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The Influence Effect

About the Authors

All four authors of The Influence Effect: A New Path to Power for Women Leaders are partners at Flynn Heath Holt Leadership (FHHL), a firm dedicated to moving women leaders forward faster. They are inspired by their Red Suit Vision, which calls for women to make up a minimum of 30 percent of all top leadership positions in corporate America by the year 2025.

Kathryn Heath is a founding partner at FHHL who develops leadership programs, coaches executives, and designs training. She specializes in identifying organizations’ specific business targets through customized programs and working with executives and high-potential leaders at Fortune 500 companies. She coauthored Break Your Own Rules: How to Change the Patterns of Thinking That Block Women’s Paths to Power, which landed on the best-seller lists of the New York Times, the Wall Street Journal, USA Today, and the Washington Post. Before she cofounded FHHL, Kathryn was senior vice president and director of First University at the nation’s fourth-largest bank, First Union (now Wells Fargo), where her inventive and results-focused approach won her numerous awards in the field of learning and development.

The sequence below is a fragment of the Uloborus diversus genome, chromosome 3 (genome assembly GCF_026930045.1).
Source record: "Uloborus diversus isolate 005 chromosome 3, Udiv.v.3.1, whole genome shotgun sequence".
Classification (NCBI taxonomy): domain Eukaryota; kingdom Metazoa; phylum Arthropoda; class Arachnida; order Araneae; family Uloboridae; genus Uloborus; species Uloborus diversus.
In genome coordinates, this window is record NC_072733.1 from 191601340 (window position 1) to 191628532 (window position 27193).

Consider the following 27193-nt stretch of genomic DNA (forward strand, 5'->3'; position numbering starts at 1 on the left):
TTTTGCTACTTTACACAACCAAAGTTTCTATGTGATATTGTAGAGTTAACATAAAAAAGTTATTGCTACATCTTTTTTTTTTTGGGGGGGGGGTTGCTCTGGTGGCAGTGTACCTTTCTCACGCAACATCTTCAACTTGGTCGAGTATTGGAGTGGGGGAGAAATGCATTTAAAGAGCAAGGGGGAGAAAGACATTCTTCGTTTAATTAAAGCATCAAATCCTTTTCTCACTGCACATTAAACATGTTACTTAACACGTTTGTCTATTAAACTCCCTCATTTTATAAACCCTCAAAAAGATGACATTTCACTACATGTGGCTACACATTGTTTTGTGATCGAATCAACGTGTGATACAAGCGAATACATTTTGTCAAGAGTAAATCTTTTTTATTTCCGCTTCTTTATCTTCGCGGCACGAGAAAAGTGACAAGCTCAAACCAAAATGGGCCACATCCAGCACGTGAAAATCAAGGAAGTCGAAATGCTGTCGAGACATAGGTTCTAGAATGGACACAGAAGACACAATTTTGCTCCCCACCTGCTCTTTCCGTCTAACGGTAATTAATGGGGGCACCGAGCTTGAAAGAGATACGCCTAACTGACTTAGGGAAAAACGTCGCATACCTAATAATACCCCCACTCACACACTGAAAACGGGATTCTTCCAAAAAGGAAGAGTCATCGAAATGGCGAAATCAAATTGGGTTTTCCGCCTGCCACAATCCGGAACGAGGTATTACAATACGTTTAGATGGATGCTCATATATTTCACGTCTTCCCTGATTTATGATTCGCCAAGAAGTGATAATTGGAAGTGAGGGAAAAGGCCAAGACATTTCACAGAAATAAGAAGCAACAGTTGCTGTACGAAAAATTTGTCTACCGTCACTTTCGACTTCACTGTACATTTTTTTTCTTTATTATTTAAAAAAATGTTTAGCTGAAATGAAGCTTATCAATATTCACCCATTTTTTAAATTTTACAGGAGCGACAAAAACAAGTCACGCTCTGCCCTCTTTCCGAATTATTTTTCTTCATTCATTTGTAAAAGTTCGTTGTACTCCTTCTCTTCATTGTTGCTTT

Jill Flynn is a founding partner at FHHL and a coauthor of Break Your Own Rules . Her work with corporate clients results in higher retention and promotion rates of their women leaders. Jill is widely recognized for her coaching, training, speaking, and consulting expertise and has a roster of happy clients. She previously served as senior vice president at the nation’s fourth-largest bank, First Union (now Wells Fargo), where she established their leadership development, diversity, organizational consulting, and employee satisfaction initiatives. As the corporation grew exponentially during her tenure, Jill and her team prepared a cadre of high-potential leaders to assume senior positions. Within a three-year timeframe, the number of women in these roles increased from 9 percent to 26 percent.